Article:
RIDA 239 | 01-2014
THE REFORM OF THE CANADIAN COPYRIGHT ACT: IN THE SPIRIT OF THE TIMES?
Copyright reform in Canada is a long-term process. In the post-war years, studies began to be conducted to determine how to modernize the intellectual property laws.1 At a fairly early stage, however, copyright became a subject in its own right and studies devoted specifically to it appeared.2 The more time passed, the more complex the issues grew. The situation became practically untenable with the advent of information technology. The magnitude of the task was due, inter alia, to the fact that the law’s founding text dated back to 1921 and was itself based on the imperial law of 1911. 3 Although some changes had been made to it since then,4 it was obvious that the law was no longer in step with the times. Given this situation, the decision was taken to divide the reform process into two phases in order to deal with the most urgent issues without further delay. The outcome was the start of phase I of the revision of the Copyright Act in 1988,5 with the next stage due to follow a few years later.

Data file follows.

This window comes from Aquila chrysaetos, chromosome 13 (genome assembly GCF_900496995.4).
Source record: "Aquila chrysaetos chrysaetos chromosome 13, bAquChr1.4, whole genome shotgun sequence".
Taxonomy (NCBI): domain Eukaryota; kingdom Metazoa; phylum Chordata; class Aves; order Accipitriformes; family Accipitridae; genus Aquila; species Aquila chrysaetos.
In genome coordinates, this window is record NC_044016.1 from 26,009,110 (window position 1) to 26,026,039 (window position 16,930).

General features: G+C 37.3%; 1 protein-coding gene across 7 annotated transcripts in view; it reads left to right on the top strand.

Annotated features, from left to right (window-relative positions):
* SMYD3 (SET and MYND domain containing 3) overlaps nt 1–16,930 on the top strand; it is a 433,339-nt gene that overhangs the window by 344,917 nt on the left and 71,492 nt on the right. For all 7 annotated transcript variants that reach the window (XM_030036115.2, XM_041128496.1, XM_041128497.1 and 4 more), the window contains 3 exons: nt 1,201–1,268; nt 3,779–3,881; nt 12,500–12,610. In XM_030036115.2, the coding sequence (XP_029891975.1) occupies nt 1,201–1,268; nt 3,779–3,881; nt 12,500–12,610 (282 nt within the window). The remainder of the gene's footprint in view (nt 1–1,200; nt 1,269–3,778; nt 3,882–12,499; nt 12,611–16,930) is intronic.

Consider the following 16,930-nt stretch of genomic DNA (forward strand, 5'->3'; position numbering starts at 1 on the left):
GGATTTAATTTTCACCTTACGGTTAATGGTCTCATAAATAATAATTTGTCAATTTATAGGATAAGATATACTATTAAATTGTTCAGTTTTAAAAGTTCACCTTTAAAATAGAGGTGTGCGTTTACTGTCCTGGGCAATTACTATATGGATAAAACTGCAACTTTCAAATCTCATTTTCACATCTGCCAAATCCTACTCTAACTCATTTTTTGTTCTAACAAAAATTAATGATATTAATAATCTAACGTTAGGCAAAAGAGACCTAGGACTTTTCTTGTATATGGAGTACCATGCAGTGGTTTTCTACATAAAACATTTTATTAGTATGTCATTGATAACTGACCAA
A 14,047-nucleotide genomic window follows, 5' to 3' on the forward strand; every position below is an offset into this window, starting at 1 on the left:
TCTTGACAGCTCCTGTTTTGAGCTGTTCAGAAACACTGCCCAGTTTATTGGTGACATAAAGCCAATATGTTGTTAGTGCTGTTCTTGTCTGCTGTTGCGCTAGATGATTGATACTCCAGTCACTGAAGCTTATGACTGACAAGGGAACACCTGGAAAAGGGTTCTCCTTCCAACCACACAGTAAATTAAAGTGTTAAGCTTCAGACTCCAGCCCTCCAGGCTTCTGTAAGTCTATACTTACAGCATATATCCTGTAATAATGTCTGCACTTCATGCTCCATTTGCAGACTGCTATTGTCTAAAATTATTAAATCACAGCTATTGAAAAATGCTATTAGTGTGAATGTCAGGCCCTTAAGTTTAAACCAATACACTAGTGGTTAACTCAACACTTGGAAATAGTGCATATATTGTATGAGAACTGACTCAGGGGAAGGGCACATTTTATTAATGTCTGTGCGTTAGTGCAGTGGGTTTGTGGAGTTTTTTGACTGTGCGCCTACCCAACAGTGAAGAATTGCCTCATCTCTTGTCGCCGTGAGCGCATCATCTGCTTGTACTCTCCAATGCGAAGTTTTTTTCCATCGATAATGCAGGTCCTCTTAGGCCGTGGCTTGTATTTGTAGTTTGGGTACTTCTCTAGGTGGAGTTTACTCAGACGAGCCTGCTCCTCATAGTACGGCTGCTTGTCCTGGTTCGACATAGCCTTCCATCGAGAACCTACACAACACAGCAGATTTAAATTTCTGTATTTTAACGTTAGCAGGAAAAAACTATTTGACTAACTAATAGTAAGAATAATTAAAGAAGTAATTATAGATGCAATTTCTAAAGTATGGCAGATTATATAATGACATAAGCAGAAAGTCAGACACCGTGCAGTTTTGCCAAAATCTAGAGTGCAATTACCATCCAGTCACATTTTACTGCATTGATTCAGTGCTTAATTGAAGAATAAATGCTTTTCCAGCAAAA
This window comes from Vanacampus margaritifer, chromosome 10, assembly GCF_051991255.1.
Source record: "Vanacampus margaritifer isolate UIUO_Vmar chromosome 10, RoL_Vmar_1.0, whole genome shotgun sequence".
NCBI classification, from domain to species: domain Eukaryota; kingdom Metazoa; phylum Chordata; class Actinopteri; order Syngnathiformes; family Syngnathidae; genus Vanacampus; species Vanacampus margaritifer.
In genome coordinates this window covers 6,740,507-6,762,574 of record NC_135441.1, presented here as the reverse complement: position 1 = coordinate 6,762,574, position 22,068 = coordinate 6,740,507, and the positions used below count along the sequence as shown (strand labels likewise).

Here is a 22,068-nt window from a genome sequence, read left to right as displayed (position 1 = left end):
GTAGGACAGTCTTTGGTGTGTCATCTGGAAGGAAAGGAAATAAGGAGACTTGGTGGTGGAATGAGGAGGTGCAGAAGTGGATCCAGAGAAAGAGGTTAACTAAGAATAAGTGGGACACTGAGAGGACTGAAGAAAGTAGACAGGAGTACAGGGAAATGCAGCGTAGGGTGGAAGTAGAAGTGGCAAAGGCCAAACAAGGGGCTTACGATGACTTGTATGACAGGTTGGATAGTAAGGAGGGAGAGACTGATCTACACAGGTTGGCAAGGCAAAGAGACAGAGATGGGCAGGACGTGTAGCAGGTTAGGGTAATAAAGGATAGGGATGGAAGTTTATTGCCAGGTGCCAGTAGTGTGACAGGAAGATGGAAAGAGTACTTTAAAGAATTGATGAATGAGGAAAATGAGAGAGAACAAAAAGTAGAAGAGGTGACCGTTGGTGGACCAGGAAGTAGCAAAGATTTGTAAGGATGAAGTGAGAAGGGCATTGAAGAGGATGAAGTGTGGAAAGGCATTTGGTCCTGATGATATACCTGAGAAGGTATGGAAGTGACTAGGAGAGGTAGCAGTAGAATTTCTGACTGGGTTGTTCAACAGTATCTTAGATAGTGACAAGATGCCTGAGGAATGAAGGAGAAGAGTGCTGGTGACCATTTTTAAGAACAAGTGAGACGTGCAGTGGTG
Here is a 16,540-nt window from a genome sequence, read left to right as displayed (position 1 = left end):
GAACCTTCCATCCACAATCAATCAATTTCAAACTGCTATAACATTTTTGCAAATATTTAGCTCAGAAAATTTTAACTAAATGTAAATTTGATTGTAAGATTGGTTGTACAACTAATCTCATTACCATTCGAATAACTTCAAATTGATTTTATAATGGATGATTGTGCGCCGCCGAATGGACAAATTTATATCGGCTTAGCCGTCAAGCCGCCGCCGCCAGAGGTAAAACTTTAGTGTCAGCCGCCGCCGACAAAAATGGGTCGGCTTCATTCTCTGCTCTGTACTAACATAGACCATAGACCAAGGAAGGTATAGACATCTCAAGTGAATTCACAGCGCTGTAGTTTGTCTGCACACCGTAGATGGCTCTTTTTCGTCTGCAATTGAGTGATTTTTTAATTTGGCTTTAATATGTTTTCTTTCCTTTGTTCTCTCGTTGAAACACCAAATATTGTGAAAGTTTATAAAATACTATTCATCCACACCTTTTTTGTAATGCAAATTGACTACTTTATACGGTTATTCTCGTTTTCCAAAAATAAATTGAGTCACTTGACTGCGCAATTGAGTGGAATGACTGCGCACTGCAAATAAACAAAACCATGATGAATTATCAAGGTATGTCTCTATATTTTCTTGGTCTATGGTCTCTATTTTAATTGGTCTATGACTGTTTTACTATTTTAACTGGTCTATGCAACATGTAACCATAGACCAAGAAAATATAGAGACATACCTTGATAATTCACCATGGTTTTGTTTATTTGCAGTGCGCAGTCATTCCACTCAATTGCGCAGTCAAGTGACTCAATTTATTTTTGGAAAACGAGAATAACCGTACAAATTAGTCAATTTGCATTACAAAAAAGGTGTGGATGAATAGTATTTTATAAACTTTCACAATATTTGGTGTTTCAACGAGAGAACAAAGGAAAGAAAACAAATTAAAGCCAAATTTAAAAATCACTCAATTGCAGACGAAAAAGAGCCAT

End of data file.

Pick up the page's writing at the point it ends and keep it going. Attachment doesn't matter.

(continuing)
In fact, phase II of the revision to Canadian copyright law did not occur until 1997 because, in the meantime, another dynamic interfered in the revision process,
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